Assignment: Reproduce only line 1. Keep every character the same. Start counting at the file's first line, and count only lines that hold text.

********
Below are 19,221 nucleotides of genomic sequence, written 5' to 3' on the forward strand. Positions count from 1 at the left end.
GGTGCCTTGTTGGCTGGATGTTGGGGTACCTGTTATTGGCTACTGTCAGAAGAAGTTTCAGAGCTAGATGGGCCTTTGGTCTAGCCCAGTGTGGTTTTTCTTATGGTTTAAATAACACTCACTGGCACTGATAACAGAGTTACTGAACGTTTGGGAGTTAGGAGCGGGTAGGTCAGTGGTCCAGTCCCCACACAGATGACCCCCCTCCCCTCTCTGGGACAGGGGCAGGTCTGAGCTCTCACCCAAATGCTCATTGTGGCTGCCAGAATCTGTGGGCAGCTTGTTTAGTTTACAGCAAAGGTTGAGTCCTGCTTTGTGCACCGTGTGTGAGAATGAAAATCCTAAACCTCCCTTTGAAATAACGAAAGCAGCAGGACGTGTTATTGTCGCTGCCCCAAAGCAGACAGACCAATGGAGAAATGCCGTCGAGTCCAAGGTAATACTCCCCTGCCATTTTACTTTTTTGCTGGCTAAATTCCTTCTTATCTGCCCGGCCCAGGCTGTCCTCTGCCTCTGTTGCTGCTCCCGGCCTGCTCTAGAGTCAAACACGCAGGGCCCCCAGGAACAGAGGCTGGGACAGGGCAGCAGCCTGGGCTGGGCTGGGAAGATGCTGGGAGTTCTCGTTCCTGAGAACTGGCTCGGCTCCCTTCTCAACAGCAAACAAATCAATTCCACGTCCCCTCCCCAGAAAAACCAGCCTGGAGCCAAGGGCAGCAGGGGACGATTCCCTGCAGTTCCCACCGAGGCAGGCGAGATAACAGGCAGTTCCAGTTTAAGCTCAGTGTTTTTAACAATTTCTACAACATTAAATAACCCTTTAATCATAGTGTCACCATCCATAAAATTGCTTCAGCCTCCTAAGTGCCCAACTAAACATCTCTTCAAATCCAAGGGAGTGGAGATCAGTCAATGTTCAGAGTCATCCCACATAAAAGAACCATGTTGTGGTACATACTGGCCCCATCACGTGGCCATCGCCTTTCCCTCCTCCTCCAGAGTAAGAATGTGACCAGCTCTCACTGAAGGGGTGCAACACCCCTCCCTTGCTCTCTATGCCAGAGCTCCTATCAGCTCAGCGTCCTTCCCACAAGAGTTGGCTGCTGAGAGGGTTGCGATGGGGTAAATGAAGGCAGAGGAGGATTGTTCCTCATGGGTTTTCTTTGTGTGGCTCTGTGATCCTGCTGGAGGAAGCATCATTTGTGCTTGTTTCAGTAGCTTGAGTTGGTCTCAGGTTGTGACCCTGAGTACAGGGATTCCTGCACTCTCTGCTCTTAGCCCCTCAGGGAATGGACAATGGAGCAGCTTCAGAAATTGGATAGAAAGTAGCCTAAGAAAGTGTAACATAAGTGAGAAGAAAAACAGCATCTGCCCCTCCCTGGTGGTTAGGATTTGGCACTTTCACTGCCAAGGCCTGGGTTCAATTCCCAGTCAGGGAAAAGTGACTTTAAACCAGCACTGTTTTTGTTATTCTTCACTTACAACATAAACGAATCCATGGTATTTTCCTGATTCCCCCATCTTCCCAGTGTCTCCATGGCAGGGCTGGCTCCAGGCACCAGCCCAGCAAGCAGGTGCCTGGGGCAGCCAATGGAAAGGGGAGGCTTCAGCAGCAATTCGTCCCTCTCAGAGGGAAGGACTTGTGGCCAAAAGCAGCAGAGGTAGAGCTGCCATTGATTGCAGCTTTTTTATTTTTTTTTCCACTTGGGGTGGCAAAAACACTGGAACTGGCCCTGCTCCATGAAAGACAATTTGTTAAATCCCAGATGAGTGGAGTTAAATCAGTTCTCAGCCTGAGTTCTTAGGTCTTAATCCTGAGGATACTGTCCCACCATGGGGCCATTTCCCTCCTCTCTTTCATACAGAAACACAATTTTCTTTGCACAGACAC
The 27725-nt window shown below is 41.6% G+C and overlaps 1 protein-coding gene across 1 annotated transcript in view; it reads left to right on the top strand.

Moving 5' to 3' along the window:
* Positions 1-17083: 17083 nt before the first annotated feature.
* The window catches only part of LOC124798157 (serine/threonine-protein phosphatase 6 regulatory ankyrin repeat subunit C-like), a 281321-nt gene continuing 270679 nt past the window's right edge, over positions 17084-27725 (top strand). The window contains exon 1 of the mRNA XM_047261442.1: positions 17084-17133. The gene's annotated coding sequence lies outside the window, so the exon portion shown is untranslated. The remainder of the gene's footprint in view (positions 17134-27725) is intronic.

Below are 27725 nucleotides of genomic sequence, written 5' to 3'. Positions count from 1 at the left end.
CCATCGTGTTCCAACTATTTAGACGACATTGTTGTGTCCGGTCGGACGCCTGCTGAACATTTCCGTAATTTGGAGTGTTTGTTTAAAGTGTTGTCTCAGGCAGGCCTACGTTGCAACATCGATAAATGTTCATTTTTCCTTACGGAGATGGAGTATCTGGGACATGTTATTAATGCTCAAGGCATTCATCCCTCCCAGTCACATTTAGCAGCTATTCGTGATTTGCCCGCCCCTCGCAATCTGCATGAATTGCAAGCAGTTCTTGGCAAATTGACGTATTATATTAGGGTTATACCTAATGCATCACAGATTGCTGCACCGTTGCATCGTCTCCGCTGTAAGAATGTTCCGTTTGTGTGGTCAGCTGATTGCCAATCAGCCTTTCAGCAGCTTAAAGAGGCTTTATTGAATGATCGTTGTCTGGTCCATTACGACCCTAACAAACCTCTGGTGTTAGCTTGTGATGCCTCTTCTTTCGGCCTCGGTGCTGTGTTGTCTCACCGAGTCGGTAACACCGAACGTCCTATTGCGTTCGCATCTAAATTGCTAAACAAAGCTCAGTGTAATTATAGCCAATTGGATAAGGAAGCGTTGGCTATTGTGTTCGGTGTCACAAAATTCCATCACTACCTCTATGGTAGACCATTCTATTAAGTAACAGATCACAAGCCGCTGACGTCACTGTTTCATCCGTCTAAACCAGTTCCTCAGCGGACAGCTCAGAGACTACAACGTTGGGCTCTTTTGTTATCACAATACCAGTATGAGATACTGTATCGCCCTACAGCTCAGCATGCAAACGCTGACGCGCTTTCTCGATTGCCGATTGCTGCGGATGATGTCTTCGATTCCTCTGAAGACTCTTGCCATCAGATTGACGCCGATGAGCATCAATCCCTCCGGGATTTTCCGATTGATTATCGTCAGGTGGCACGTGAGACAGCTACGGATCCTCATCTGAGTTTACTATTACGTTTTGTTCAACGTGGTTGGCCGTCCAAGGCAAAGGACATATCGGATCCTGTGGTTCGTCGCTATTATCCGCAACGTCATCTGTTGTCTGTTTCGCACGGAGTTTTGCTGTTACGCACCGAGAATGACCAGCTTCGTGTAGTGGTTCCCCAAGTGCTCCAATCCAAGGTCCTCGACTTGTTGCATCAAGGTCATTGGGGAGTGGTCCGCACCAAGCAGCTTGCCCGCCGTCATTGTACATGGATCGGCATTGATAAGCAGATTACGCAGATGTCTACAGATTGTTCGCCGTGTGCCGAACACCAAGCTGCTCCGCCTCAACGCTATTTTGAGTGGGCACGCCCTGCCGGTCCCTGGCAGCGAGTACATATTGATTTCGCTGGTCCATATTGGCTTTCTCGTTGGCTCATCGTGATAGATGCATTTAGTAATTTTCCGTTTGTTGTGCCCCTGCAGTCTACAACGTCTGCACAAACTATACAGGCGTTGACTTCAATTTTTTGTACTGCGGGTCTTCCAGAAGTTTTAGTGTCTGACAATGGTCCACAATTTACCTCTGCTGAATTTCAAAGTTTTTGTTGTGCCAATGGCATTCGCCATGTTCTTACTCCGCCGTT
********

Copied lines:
Below are 19,221 nucleotides of genomic sequence, written 5' to 3' on the forward strand. Positions count from 1 at the left end.